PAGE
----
Under the moderation of Çiğdem Şimşek, Evren Emre Çakmak from Kaos GL, Anıl Kocaoğulları from LuBunya Bosphorus, and Egemen Öztürk from T-Club [T-Kulüp] shared their experiences regarding struggles against discrimination based on sexual orientation and gender identity during the second session. Anıl Kocaoğulları informed the audience that, though they are actively engaging in activism in the social and academic fields in Bosphorus University, the positive developments that occured were not enough. Kocaoğulları reported that, though they have been struggling to have genderless and mixed gender restrooms, the administration transformed the existing mixed gender restrooms into segregated binary gender ones at the end.
Egemen Öztürk of T-Club said that trans students are pushed into silence in education. Öztürk specified that the practice of being forced to wear the clothing of the gender identity they do not identify with has damaged their psychological wellbeing. Öztürk said that it was impossible to play soccer with boys at school even though they could play soccer with boys at their neighborhood and that the heteronormative education at school seeped into the attitudes and behavior of the students. Öztürk added that they experienced difficulties in official dealings due to the enforcement of the ble-pink national ID laws and that they was not even able to take examinations as important as the YGS [Higher Education Examination – Undergraduate Placement Examination].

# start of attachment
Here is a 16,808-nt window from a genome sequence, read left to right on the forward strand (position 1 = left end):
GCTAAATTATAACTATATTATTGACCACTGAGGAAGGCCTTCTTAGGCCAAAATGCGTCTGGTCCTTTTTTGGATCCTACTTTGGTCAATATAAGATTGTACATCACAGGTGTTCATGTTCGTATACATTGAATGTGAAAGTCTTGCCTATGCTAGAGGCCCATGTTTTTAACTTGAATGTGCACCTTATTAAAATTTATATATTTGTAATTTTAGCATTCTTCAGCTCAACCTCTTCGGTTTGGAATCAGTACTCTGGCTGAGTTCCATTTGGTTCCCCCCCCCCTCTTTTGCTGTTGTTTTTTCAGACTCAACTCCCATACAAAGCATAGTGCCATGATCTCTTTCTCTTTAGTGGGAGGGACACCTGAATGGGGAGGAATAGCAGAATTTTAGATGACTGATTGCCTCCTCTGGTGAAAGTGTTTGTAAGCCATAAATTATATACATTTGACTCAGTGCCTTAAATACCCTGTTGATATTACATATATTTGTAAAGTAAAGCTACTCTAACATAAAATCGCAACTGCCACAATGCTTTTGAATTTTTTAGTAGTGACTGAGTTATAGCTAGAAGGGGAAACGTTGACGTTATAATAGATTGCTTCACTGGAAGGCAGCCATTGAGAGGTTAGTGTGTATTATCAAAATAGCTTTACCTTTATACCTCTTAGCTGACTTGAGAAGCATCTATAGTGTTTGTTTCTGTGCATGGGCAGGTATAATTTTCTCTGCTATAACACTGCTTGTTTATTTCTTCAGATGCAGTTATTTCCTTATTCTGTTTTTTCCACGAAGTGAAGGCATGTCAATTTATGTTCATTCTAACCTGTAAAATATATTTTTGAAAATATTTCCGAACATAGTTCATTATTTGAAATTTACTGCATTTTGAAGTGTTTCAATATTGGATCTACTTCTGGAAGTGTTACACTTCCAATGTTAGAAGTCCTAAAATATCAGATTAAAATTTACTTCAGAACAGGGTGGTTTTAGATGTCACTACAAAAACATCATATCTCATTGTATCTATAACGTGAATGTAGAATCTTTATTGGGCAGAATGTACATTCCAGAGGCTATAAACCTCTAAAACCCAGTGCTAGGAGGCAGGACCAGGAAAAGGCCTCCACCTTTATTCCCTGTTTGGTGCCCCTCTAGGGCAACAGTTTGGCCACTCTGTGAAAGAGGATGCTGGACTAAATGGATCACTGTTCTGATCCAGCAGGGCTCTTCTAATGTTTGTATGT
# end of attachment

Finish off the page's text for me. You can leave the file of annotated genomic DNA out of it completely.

If the boy is playing with a Barbie, the teacher should be able to say “you play too”
During the third session, Damla Karaman from Eğitim-Sen’s [Education and Science Workers’ Union] LGBTI Commission, Elif from the Highschooler LGBTI Group, and Pınar Özer from LİSTAG [Families of LGBTT Group] presented on various anti-discimination struggle examples. Elif, who is a highschool student, said that the state is pressuring LGBTI people using state-issued books, restrooms, and teachers and that one ought to resist this system. Pınar Özer, who is the mother to a trans woman, spoke of the problems encountered by her child during highschooland university and said that her daughter had to go to the restroom only during classes because of the binary gender restrooms. According to Özer, if a boy is playing with a Barbie, the teacher should be able to tell the other boys that “you may play too.”
During the final forum under SEÇBİR’s Melisa Soran’s moderation, methods of activism against discrimination in education were discussed. SEÇBİR and SPoD will be establishing an education working group as a consequence of this symposium. Both institutions are inviting to SPoD people who would like to work on this topic or receive consultation to SPoD.